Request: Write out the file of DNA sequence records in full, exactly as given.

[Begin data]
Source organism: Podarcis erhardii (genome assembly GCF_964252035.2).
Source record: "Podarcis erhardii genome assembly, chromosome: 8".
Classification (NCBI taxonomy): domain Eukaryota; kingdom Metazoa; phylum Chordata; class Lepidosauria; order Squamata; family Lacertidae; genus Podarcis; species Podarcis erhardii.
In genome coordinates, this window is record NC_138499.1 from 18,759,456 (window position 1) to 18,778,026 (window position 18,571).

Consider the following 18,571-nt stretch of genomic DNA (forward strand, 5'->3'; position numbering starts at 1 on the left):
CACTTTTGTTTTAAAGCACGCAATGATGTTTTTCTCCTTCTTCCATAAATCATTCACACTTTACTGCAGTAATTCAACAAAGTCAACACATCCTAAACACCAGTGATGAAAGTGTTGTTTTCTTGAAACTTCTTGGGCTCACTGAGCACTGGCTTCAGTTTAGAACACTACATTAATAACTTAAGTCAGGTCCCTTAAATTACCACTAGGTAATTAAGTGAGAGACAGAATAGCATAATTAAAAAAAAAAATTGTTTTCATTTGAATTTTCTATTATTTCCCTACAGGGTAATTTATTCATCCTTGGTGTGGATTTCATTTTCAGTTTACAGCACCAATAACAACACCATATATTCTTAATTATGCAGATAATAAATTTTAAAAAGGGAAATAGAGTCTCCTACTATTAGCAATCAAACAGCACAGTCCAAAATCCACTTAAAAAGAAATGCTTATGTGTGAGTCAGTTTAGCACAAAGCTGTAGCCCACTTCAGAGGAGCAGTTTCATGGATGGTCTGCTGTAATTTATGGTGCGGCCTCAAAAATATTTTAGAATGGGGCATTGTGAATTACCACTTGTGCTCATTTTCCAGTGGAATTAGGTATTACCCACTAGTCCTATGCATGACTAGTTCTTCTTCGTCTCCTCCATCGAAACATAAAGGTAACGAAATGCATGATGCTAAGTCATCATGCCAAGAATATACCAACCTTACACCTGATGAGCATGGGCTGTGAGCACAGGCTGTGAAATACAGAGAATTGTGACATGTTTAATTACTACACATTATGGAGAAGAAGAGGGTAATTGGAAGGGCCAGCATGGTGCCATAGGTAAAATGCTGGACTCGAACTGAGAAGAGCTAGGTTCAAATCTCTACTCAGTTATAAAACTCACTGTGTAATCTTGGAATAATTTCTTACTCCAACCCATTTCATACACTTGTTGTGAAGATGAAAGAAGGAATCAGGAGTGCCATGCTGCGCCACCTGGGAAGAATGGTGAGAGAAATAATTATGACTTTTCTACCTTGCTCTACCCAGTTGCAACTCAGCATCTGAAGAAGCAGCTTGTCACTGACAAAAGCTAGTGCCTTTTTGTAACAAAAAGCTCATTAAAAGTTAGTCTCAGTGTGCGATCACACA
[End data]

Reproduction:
Source organism: Podarcis erhardii (genome assembly GCF_964252035.2).
Source record: "Podarcis erhardii genome assembly, chromosome: 8".
Classification (NCBI taxonomy): domain Eukaryota; kingdom Metazoa; phylum Chordata; class Lepidosauria; order Squamata; family Lacertidae; genus Podarcis; species Podarcis erhardii.
In genome coordinates, this window is record NC_138499.1 from 18,759,456 (window position 1) to 18,778,026 (window position 18,571).

Consider the following 18,571-nt stretch of genomic DNA (forward strand, 5'->3'; position numbering starts at 1 on the left):
CACTTTTGTTTTAAAGCACGCAATGATGTTTTTCTCCTTCTTCCATAAATCATTCACACTTTACTGCAGTAATTCAACAAAGTCAACACATCCTAAACACCAGTGATGAAAGTGTTGTTTTCTTGAAACTTCTTGGGCTCACTGAGCACTGGCTTCAGTTTAGAACACTACATTAATAACTTAAGTCAGGTCCCTTAAATTACCACTAGGTAATTAAGTGAGAGACAGAATAGCATAATTAAAAAAAAAAATTGTTTTCATTTGAATTTTCTATTATTTCCCTACAGGGTAATTTATTCATCCTTGGTGTGGATTTCATTTTCAGTTTACAGCACCAATAACAACACCATATATTCTTAATTATGCAGATAATAAATTTTAAAAAGGGAAATAGAGTCTCCTACTATTAGCAATCAAACAGCACAGTCCAAAATCCACTTAAAAAGAAATGCTTATGTGTGAGTCAGTTTAGCACAAAGCTGTAGCCCACTTCAGAGGAGCAGTTTCATGGATGGTCTGCTGTAATTTATGGTGCGGCCTCAAAAATATTTTAGAATGGGGCATTGTGAATTACCACTTGTGCTCATTTTCCAGTGGAATTAGGTATTACCCACTAGTCCTATGCATGACTAGTTCTTCTTCGTCTCCTCCATCGAAACATAAAGGTAACGAAATGCATGATGCTAAGTCATCATGCCAAGAATATACCAACCTTACACCTGATGAGCATGGGCTGTGAGCACAGGCTGTGAAATACAGAGAATTGTGACATGTTTAATTACTACACATTATGGAGAAGAAGAGGGTAATTGGAAGGGCCAGCATGGTGCCATAGGTAAAATGCTGGACTCGAACTGAGAAGAGCTAGGTTCAAATCTCTACTCAGTTATAAAACTCACTGTGTAATCTTGGAATAATTTCTTACTCCAACCCATTTCATACACTTGTTGTGAAGATGAAAGAAGGAATCAGGAGTGCCATGCTGCGCCACCTGGGAAGAATGGTGAGAGAAATAATTATGACTTTTCTACCTTGCTCTACCCAGTTGCAACTCAGCATCTGAAGAAGCAGCTTGTCACTGACAAAAGCTAGTGCCTTTTTGTAACAAAAAGCTCATTAAAAGTTAGTCTCAGTGTGCGATCACACA